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How do we (re)engage citizens in the political process?

Patrick Lee will be pitching a discussion that asks,

In recent years, voter turnout in Canada has reached record lows. Only 61% of eligible voters cast ballots in the last federal election. Turnout for recent provincial elections in Alberta, British Columbia, Nova Scotia and Ontario was even worse, ranging from 52% to 59%. However, the lowest participation is at the municipal level where turnout in BC was a mere 30% in 2011.

Election officials, political parties and advocacy groups have tried to increase voter engagement, but low turnout continues to be a problem. In Canada, voter turnout is lower amongst younger voters and minority ethnic groups, resulting in underrepresentation of these groups in electoral results. Increasing voter turnout amongst these groups and the general population is desirable to help ensure the interests of all Canadians are reflected in policy decisions.

Promote the Vote is a non-partisan movement of everyday Canadians trying to increase voter turnout through dialogue with each other. Traditional outreach campaigns try to speak directly to people who don’t vote. Promote the Vote takes a different approach: it asks people who already vote to go one step further and encourage their friends and family to cast ballots too.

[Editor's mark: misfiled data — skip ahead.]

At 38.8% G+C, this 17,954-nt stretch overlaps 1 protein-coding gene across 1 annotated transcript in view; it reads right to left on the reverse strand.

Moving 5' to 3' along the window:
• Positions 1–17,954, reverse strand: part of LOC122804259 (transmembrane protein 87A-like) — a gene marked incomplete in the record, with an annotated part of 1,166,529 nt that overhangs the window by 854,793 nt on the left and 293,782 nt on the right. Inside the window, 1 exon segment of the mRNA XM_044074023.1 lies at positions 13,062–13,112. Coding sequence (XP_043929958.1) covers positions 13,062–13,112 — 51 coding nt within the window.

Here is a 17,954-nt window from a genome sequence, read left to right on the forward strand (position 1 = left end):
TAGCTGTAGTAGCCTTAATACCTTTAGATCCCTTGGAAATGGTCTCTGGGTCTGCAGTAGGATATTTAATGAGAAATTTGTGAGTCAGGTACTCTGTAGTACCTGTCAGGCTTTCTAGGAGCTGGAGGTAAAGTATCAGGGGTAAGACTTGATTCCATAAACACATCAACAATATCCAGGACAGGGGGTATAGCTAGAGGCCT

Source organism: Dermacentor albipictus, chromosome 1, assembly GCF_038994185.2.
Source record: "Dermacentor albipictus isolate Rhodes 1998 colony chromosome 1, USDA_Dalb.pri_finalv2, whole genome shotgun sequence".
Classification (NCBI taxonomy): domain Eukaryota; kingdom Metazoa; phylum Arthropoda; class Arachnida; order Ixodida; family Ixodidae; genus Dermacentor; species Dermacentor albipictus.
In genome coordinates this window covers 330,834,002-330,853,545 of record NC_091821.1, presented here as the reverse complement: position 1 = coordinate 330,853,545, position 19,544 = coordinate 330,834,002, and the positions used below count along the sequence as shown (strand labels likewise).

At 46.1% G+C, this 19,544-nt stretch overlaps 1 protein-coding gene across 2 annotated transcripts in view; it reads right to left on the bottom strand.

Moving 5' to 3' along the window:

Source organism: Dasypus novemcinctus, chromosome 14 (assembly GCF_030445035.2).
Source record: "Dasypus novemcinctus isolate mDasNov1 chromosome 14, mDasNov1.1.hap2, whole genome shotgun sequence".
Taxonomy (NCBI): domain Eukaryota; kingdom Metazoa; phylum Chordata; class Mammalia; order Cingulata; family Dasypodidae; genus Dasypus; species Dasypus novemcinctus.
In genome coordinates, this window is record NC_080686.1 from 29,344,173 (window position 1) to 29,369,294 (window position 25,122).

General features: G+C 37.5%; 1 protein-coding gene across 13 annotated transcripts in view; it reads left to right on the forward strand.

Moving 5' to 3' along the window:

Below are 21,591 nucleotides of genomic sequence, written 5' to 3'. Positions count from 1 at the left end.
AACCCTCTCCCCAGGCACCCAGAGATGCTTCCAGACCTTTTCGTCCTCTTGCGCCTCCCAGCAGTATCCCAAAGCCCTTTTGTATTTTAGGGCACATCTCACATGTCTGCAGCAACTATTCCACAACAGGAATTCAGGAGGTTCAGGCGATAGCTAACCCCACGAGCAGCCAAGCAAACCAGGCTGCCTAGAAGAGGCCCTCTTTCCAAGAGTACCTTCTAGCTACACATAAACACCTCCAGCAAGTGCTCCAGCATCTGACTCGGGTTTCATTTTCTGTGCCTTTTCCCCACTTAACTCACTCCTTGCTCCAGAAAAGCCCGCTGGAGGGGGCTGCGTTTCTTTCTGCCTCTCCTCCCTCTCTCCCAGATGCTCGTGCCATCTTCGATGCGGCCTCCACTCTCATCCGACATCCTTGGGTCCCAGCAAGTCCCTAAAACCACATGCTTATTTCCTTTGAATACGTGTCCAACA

What are other ways we can (re)engage citizens in the political process? How do we create a culture of voting in Canada? How do we create collaboration and dialogue in a space that is increasingly along political and ideological lines?

You can reach him at mpatlee[at]gmail.com to discuss or connect with him at Changecamp 2014.

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eBook Projects to Help the Oppressed

Larry Colero will be pitching a discussion that asks,

Harriett Beecher Stowe’s illustrated novel Uncle Tom’s Cabin was the #1 best-seller of the 19th century (after the Bible). It achieved a tipping point for the Abolitionists and it re-defined Lincoln’s Civil War.

The book caused a radical change in attitudes towards slavery by appealing to people’s conscience in a way that decades of appeal to their minds could not – through the use of compelling fiction. Using her imagination, the author made a political argument come alive for the American people through an entertaining story that includes empathy, suspense, inspiration and other literary techniques. So,…

a) Can we learn from the Uncle Tom’s Cabin model about how to move hearts as well as minds towards appreciating the need for greater equity in our communities?

b) How might we use the ubiquity of interactive e-book technology to tell engaging, uplifting stories about fictional characters who reflect real people in our communities?

Later thoughts:

1. I’m not sure the story would have to be fiction